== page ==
Healing Chronic Stress and Anxiety
Stress is an interesting creature. It is often associated with work, school, or relationships, and most often it becomes chronic. As we’ve discussed in previous blogs, the stress response is designed to be a SHORT TERM response to a stressor. Initially a few things happen. Let’s say you get in trouble as a child, you have an argument as an adult, or you “almost” get in a car accident because of someone else’s fault.
The following occurs when you encounter a stressful event:
- Your brain recognizes this interaction or episode as a threat
- First, your amygdala immediately turns on your Fight or Flight (sympathetic system) to shunt blood away from your vital organs and complex brain centers- and shifts blood flow to less complex, reflexogenic systems to help keep you alive during this perceived threat. This is fast acting.
- Next, your hypothalamic-pituitary axis sends signals to your adrenal glands to excrete cortisol in large amounts. Cortisol is your main stress hormone, in the short term it is good to have, however in the long term it can be very bad for your health. Cortisol releases glucose from the liver to send blood sugar to muscles so you can run from the threat. This is slow acting.
- Following this increase in blood sugar, you will release insulin to counteract the increase in blood sugar that just occured from the stressful situation. Insulin is designed to decrease blood sugar, to open the doors for sugar to enter the cell.
Let’s say you typically recover quickly from a stressful event. Most times this actually can take hours to settle down, some of the most “relaxed” people will even recover from a stressful event in less than an hour (physiologically).
Now let’s say you are a “chronic stressor”. This means you tend to find the negative in things, are easily agitated by almost anything, always feel like you’re playing catch up, or are stuck in one or more toxic situations. THIS IS WHERE CHRONIC STRESS THRIVES. Chronic stress breaks down everything from your brain, your gut, your skin, your memory, your mood, and even disrupts your relationships around you.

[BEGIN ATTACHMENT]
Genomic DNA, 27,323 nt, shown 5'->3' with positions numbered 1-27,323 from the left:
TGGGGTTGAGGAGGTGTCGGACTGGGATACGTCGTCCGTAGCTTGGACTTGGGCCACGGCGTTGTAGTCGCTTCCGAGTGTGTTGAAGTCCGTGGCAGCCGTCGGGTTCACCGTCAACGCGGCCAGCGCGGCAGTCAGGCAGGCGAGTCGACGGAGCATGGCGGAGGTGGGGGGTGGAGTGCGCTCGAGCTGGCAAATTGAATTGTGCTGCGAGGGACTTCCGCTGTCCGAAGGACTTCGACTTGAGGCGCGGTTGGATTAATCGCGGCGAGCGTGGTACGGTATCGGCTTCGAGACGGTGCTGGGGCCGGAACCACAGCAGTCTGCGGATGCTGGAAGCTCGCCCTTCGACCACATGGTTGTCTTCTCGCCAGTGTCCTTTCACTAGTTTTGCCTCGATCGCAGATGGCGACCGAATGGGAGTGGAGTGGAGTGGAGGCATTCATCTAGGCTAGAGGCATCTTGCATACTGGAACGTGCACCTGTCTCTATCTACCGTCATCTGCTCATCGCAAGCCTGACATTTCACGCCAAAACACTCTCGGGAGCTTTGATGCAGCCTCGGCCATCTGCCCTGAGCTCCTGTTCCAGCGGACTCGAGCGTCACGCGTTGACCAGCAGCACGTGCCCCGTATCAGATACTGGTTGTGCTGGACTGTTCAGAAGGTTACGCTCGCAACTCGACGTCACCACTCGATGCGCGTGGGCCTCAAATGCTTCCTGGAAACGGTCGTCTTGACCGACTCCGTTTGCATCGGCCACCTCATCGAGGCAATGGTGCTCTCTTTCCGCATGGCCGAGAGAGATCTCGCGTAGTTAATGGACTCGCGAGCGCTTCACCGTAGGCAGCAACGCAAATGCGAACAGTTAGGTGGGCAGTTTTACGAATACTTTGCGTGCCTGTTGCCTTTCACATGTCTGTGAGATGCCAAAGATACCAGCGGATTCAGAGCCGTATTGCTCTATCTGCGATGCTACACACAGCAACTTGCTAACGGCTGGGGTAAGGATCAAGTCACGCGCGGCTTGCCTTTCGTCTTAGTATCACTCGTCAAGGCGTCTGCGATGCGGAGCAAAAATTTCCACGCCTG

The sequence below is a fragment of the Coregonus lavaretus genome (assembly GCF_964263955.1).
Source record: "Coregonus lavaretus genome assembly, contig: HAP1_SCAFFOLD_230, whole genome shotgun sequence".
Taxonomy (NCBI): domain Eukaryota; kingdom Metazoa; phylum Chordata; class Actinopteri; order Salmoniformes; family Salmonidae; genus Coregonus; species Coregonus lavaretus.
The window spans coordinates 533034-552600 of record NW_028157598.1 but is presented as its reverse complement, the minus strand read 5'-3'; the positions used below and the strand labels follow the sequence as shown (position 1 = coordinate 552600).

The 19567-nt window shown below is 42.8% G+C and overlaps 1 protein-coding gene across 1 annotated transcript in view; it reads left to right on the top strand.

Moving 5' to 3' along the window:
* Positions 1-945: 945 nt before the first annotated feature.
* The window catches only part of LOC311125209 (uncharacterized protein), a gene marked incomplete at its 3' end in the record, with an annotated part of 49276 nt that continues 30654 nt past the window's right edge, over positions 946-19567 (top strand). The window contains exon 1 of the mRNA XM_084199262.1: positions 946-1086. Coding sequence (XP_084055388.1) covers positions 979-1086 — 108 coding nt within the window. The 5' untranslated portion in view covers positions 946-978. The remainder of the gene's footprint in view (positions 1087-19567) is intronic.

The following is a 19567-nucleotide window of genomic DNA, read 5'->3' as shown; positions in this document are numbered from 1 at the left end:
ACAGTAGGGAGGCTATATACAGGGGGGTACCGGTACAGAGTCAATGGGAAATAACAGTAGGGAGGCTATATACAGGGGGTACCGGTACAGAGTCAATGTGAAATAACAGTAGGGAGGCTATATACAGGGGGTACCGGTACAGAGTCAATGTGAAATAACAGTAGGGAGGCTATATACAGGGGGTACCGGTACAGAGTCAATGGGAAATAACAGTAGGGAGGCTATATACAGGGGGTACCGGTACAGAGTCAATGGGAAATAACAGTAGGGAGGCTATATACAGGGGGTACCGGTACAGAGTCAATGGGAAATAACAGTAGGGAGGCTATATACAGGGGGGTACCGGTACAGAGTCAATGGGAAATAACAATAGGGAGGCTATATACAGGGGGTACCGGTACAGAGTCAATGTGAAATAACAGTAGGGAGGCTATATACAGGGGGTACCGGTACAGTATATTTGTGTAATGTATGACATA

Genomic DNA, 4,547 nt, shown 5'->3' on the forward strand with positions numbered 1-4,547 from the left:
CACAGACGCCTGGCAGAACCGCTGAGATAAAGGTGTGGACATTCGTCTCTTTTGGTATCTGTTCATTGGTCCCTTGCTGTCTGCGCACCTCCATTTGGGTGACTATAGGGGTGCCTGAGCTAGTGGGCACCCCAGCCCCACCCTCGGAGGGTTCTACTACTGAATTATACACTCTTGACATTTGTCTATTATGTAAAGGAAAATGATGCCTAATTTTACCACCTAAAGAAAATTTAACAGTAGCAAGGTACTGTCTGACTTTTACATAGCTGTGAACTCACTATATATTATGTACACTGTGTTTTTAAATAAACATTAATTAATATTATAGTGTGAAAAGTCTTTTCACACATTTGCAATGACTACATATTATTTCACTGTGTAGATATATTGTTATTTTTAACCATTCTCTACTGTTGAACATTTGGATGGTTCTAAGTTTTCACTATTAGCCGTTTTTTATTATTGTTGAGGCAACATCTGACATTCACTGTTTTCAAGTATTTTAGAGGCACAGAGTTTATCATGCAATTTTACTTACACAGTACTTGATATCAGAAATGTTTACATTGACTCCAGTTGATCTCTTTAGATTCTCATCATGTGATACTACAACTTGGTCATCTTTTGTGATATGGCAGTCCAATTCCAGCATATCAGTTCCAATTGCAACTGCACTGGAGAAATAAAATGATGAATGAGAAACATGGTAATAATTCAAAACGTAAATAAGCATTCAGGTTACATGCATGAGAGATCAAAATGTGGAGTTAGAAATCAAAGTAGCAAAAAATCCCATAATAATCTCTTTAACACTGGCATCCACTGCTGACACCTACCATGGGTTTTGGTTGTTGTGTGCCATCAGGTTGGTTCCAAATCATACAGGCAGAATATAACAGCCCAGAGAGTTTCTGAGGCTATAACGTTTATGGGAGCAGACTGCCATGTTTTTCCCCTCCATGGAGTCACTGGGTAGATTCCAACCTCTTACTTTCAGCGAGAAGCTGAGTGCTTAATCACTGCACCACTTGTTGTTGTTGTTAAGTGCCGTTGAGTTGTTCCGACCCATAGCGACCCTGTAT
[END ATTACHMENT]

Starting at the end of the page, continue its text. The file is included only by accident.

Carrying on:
Developing Chronic Stress Pathways
The problem with chronic stress is that it can neurologically become “plastic” and start presenting as Sympathetic Dominance or Anxiety. Neuroplasticity is the act of developing strong connections between neurons and those connections become very efficient. Learning a new skill and mastering it is an example of “good neuroplasticity” and chronic stress and something like anxiety is “bad neuroplasticity”.
Chronic Stress Becomes Anxiety
Anxiety is a vicious cycle. It typically starts because of a single or multiple stress responses, and if this “trigger” continues, then the stress will continue. If it continues long enough, it can develop into anxiety because the areas of the brain that perceive something as a threat (the amygdala) start seeing EVERYTHING as a stressor and threat. This is how chronic stress turns on the anxiety systems in the brain.
In order to truly heal from anxiety and health issues related to chronic stress, you must address all the broken down areas, including gut, brain pathways, and the mind (which controls your behaviors).
After a comprehensive evaluation, we begin retraining the brain to stop creating anxious pathways and begin creating calming pathways again. We help to rehab the gut via the brain-gut axis (see vagus nerve image), we help to rewire your mind to be positive again via NeuroFeedback and Brain Training, and we address the underlying metabolic issues associated with gut health and inflammation to help you get the most out of your experience at ACNC.
If you have chronic stress or anxiety, please give us a call to see if we are the office for you. 480-756-2600